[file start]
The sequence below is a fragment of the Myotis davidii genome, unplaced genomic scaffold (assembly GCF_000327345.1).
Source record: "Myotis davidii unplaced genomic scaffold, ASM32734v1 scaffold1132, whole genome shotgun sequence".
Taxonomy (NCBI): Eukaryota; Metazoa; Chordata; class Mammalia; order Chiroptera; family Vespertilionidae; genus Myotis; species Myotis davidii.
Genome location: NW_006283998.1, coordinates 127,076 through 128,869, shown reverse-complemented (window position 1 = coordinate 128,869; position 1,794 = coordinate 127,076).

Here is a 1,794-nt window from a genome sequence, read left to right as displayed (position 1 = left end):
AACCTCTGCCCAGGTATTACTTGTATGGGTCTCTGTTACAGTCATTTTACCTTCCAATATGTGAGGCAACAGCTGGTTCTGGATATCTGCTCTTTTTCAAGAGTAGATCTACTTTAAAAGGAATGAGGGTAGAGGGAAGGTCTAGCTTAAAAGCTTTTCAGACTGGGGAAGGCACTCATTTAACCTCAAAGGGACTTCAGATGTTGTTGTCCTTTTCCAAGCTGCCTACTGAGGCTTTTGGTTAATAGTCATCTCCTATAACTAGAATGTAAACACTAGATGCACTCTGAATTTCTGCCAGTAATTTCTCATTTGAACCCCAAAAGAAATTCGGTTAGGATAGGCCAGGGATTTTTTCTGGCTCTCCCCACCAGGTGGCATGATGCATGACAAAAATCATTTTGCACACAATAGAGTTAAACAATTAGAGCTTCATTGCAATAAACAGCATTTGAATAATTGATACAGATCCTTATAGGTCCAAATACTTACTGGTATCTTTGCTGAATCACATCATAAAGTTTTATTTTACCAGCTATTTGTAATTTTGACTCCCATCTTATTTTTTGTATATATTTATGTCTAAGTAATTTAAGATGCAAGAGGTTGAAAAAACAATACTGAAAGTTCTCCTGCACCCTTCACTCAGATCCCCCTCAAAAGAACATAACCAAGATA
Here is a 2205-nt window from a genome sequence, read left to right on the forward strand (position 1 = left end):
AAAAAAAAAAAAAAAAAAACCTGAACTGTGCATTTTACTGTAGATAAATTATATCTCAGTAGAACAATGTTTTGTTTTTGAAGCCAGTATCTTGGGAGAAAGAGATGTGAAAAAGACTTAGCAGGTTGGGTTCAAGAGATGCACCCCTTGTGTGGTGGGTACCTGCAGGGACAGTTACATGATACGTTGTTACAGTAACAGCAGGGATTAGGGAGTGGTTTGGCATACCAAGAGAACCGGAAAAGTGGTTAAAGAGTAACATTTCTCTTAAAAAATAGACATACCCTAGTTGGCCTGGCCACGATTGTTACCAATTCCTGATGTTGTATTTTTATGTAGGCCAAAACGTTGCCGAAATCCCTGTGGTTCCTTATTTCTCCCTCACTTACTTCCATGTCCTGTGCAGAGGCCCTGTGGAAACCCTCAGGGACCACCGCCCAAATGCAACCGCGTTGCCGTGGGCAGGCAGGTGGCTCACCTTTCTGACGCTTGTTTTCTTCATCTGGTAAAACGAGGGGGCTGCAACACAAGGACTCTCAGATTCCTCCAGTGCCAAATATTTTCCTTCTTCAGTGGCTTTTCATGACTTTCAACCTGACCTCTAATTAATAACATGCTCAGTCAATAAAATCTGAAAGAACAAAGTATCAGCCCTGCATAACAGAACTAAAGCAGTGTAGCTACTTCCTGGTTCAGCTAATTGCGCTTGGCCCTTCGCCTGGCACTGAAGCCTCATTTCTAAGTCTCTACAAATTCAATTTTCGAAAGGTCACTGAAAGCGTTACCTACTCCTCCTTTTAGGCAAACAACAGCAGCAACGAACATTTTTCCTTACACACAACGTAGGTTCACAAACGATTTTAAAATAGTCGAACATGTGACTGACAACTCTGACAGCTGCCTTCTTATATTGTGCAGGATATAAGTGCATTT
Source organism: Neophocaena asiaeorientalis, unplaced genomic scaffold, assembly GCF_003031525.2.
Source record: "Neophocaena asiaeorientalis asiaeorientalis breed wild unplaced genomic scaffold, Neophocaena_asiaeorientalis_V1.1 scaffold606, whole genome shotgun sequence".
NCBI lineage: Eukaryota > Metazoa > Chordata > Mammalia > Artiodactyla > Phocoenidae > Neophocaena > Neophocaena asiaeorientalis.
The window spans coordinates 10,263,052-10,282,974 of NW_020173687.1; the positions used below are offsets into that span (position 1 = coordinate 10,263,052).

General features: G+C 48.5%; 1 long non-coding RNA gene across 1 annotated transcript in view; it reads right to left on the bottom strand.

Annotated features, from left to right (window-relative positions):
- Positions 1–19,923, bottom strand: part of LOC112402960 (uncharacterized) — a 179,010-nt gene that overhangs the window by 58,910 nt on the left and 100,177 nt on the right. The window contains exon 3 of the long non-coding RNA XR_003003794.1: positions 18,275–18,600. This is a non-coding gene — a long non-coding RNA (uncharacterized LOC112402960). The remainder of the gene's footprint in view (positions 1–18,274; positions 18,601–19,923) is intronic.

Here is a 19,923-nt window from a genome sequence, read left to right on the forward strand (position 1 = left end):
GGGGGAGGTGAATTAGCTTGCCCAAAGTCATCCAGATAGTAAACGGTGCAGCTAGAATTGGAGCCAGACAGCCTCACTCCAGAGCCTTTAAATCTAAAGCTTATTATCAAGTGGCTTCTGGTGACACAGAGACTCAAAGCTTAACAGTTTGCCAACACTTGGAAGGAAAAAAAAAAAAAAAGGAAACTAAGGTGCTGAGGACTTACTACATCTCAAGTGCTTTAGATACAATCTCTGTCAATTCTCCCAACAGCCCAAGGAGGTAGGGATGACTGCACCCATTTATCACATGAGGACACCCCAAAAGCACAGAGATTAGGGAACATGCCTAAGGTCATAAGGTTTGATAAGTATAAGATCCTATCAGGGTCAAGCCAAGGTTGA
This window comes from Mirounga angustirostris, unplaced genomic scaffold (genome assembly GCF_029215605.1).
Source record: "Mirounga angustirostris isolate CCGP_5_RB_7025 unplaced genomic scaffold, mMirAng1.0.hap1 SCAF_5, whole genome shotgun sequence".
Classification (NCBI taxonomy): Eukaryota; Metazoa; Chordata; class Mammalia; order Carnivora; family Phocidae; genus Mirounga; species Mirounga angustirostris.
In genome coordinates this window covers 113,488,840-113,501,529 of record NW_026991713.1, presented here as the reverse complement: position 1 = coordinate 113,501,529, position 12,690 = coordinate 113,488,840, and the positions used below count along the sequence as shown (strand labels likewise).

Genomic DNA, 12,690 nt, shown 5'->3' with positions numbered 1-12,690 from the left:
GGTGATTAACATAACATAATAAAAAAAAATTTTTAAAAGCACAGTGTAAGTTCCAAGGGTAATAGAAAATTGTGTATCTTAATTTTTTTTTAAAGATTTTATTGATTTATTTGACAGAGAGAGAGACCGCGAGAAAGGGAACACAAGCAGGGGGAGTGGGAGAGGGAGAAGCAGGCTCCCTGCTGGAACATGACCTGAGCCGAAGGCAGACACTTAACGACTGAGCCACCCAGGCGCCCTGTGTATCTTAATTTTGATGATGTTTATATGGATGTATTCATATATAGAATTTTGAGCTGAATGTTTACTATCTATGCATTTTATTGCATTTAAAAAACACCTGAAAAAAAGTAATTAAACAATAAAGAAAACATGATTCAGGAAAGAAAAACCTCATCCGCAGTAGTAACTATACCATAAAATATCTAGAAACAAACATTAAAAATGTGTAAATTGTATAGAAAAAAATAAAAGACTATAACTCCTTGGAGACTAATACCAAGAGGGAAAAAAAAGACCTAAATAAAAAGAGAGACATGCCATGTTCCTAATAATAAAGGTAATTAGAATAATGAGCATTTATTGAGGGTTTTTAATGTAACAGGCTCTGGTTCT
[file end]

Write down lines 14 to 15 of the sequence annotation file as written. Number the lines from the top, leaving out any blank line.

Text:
Annotated features, from left to right (window-relative positions):
- Positions 1–19,923, bottom strand: part of LOC112402960 (uncharacterized) — a 179,010-nt gene that overhangs the window by 58,910 nt on the left and 100,177 nt on the right. The window contains exon 3 of the long non-coding RNA XR_003003794.1: positions 18,275–18,600. This is a non-coding gene — a long non-coding RNA (uncharacterized LOC112402960). The remainder of the gene's footprint in view (positions 1–18,274; positions 18,601–19,923) is intronic.